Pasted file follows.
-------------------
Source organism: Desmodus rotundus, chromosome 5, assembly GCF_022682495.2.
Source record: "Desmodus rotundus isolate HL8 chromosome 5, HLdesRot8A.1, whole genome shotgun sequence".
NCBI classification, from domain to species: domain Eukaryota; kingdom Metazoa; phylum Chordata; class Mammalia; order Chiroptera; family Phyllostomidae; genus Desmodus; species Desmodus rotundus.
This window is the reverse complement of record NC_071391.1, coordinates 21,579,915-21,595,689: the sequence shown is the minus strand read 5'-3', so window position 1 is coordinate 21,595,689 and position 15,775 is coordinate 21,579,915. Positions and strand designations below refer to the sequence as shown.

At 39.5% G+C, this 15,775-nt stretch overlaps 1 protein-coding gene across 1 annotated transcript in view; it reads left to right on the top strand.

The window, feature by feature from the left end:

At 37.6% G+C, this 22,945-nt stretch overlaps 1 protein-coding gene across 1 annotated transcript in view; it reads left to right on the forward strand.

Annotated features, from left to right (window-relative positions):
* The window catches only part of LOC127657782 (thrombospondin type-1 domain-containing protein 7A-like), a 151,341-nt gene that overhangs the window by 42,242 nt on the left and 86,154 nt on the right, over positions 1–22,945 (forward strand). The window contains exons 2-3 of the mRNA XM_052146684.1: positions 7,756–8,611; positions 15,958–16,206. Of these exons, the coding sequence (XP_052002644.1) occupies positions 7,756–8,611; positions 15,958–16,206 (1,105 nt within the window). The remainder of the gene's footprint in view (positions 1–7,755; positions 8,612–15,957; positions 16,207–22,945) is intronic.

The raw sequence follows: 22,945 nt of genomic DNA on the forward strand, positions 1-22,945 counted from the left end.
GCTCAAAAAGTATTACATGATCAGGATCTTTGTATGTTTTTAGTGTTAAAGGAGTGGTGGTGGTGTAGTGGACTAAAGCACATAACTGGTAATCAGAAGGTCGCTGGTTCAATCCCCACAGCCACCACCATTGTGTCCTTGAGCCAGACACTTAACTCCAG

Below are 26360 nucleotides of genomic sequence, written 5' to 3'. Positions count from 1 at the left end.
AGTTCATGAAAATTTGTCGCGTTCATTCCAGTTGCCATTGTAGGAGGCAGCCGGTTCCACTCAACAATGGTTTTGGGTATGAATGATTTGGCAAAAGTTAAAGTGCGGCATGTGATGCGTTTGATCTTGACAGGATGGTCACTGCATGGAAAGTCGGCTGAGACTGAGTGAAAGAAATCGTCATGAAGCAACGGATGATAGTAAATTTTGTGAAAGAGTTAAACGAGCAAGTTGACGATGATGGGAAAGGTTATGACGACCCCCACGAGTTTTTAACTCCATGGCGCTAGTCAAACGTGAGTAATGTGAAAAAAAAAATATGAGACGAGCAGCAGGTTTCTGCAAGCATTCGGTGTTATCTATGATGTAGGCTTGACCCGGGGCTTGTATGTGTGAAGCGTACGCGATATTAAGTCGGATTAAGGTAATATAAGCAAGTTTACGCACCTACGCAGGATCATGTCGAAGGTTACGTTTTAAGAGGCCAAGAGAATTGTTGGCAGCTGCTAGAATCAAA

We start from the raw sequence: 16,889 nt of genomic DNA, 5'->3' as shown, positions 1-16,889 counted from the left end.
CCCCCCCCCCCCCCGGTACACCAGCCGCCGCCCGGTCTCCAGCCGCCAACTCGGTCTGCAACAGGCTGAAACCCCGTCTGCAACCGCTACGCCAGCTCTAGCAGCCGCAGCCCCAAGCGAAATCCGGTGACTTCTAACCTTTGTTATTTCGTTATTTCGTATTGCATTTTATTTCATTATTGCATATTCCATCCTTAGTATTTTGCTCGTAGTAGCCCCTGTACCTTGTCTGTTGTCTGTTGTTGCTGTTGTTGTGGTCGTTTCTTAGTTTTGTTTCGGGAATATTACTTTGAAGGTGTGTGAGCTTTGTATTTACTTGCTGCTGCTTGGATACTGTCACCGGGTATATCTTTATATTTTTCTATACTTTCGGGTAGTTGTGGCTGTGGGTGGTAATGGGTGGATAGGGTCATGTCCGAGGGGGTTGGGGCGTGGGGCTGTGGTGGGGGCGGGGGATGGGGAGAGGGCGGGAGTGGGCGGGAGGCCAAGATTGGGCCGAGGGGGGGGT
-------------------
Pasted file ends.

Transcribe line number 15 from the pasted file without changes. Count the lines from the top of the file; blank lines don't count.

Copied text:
CCCCCCCCCCCCCCGGTACACCAGCCGCCGCCCGGTCTCCAGCCGCCAACTCGGTCTGCAACAGGCTGAAACCCCGTCTGCAACCGCTACGCCAGCTCTAGCAGCCGCAGCCCCAAGCGAAATCCGGTGACTTCTAACCTTTGTTATTTCGTTATTTCGTATTGCATTTTATTTCATTATTGCATATTCCATCCTTAGTATTTTGCTCGTAGTAGCCCCTGTACCTTGTCTGTTGTCTGTTGTTGCTGTTGTTGTGGTCGTTTCTTAGTTTTGTTTCGGGAATATTACTTTGAAGGTGTGTGAGCTTTGTATTTACTTGCTGCTGCTTGGATACTGTCACCGGGTATATCTTTATATTTTTCTATACTTTCGGGTAGTTGTGGCTGTGGGTGGTAATGGGTGGATAGGGTCATGTCCGAGGGGGTTGGGGCGTGGGGCTGTGGTGGGGGCGGGGGATGGGGAGAGGGCGGGAGTGGGCGGGAGGCCAAGATTGGGCCGAGGGGGGGGT